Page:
Brussels, 20.9.2010

COM(2010) 472 final


European Broadband: investing in digitally driven growth


  • 1. 
    Introduction: the broadband targets (...)3
  • 2. 
    Technology and market developments in broadband (...)4
  • 3. 
    Achieving the broadband targets (...)6
  • 4. 
    Main actions (...)11
  • 1. 
    Introduction: the broadband target

By 2020, all Europeans should have access to internet of above 30 Megabits per second (Mbps) and 50% or more of European households have subscriptions above 100Mbps.

This target is from the Digital Agenda for Europe [1], a flagship initiative of the Europe 2020 strategy [2] for a smart, sustainable and inclusive economy. The Digital Agenda also restated the objective endorsed by the European Council to bring basic broadband to all Europeans by 2013. To reach these ambitious objectives it is necessary to develop a comprehensive policy, based on a mix of technologies, and to carefully monitor progress over time [3].

The target for fast and ultra-fast internet access was chosen because of the central role it will play in economic recovery and in providing a platform to support innovation throughout the economy, as electricity and transport did in the past. The roll-out of ultra-fast open and competitive networks will stimulate a virtuous cycle in the development of the digital economy, allowing new bandwidth-hungry services to take off and fuelling growing citizen demand, which in turn will stimulate further demand for bandwidth.

World demand for bandwidth has been growing at roughly 50-60 % per year [4], driven by the extension of internet use, from simple email and text files (in the era of 56 Kbps dial-up internet) to internet surfing (with the advent of always-on broadband) and then increased integration of graphical and audiovisual content on websites (supported by the current generation of ADSL, which offers download speeds of 2 Mbps or more and uploads of 256 Kbps).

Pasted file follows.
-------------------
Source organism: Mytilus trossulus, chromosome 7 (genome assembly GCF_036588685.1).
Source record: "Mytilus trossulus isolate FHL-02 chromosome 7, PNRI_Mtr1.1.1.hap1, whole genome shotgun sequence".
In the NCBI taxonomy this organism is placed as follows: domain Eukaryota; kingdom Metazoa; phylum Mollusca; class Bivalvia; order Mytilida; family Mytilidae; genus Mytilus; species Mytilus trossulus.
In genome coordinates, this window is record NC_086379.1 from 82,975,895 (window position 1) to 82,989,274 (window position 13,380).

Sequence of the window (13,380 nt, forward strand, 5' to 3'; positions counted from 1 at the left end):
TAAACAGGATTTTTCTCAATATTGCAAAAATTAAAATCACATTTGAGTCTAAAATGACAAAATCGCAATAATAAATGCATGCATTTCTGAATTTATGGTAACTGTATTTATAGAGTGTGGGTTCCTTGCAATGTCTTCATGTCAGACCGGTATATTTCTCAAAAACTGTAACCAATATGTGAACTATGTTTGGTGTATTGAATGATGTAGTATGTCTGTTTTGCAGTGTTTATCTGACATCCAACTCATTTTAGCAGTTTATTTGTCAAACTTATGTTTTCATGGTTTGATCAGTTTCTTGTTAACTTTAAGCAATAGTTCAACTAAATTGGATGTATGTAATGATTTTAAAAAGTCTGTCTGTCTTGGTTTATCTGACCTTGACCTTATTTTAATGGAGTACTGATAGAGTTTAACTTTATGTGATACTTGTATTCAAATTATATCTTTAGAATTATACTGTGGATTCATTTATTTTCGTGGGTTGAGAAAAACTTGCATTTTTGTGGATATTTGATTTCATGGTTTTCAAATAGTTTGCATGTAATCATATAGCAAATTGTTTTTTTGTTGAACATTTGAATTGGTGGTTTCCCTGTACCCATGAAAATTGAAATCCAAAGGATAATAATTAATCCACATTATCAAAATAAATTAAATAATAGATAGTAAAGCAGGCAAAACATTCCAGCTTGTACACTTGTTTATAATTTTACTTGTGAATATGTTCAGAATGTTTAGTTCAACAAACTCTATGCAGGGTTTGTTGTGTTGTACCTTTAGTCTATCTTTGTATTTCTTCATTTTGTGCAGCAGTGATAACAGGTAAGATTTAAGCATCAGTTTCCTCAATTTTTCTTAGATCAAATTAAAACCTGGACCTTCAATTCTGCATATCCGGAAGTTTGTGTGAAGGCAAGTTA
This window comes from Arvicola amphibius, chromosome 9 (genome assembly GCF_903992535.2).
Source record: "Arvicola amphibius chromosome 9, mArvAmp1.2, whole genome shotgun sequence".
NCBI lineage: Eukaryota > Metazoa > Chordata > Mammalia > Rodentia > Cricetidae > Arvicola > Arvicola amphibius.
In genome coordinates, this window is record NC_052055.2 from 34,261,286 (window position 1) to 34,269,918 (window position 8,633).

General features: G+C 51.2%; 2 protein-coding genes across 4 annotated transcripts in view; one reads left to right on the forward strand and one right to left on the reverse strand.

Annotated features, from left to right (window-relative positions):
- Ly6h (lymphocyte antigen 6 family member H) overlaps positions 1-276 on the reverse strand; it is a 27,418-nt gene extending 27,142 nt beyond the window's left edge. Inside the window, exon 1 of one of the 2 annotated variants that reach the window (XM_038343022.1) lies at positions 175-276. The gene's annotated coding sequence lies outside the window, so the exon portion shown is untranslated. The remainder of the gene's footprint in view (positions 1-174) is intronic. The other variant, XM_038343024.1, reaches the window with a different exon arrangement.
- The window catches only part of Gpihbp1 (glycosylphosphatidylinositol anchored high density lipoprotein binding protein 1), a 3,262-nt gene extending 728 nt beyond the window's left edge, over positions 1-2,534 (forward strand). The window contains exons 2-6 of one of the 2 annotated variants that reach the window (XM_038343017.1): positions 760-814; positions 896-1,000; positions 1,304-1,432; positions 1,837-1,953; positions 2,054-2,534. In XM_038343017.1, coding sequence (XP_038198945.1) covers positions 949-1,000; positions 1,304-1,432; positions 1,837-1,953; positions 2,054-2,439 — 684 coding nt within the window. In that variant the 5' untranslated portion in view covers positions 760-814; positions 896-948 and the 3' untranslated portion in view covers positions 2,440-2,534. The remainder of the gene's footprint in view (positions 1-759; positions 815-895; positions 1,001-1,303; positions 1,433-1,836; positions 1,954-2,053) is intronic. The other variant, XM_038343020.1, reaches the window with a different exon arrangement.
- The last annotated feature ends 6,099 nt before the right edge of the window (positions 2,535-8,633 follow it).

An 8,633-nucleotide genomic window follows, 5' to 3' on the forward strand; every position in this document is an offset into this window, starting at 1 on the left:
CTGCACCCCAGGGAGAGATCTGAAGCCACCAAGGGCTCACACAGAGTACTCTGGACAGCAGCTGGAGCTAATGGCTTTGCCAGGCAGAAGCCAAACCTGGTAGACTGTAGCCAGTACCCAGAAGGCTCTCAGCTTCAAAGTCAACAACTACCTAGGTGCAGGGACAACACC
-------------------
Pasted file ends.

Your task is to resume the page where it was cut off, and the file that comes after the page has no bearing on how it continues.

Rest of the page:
Not only download speeds are important in that context, but higher symmetry (much higher upload speeds) and lower latency may be required for innovative services and applications. There are already examples of services that depend on such connections: smart electrical grids that require low latency and can cut consumer expenditure and lower generating costs; real-time cloud computing services that require symmetrical upload and download speeds and can be used by small businesses to lower their costs; and intensive e-health services offered to remote hospitals and patients. Moreover, the OECD has recently concluded that the cost savings in just four sectors of the economy (transport, health, electricity and education) would justify the construction of a national fibre-to-the-home network [5].

Thus, smart, sustainable and inclusive growth as envisaged by the Europe 2020 strategy will very much depend on the efficient and effective use of the internet, and internet access speed will be a key factor in achieving this. Internet access is provided by — generally private — network operators under a competitive regulatory framework and driven by commercial interests. Yet because of the critical role of the internet, the benefits for society as a whole appear to be much greater than the private incentives to invest in faster networks. Stimulating investment in fast internet access beyond the current market-driven development, taking into account the recent economic downturn, is the key to achieving the broadband target.

Investment in new open and competitive networks should be supported by the actions of national and local authorities in lowering costs. The Commission has already assisted such actions through the adoption last year of its Guidelines on the application of state aid rules [6]. These lay down the conditions for public financial support on non-market terms for broadband and high-speed broadband deployment in areas where commercial investments are unlikely to take place in the foreseeable future. The main objective of this Communication is to further assist the actions of national and local authorities. It is presented as a broadband package with the two other broadband commitments made by the Commission in the Digital Agenda action on fast and ultra fast internet. These are the Next Generation Access (NGA) Recommendation to provide regulatory guidance to national regulators and the Radio Spectrum Policy Programme to improve the coordination and management of spectrum and hence facilitate, among other things, the growth of wireless broadband.

The following section reviews technological and market developments to provide the context for where Europe is now. Section 3 takes each of the four proposals made to Member States in the Digital Agenda and outlines how these will be supported at European level. Finally, section 4 outlines some of the main follow-up actions.

  • 2. 
    Technology and market developments in broadband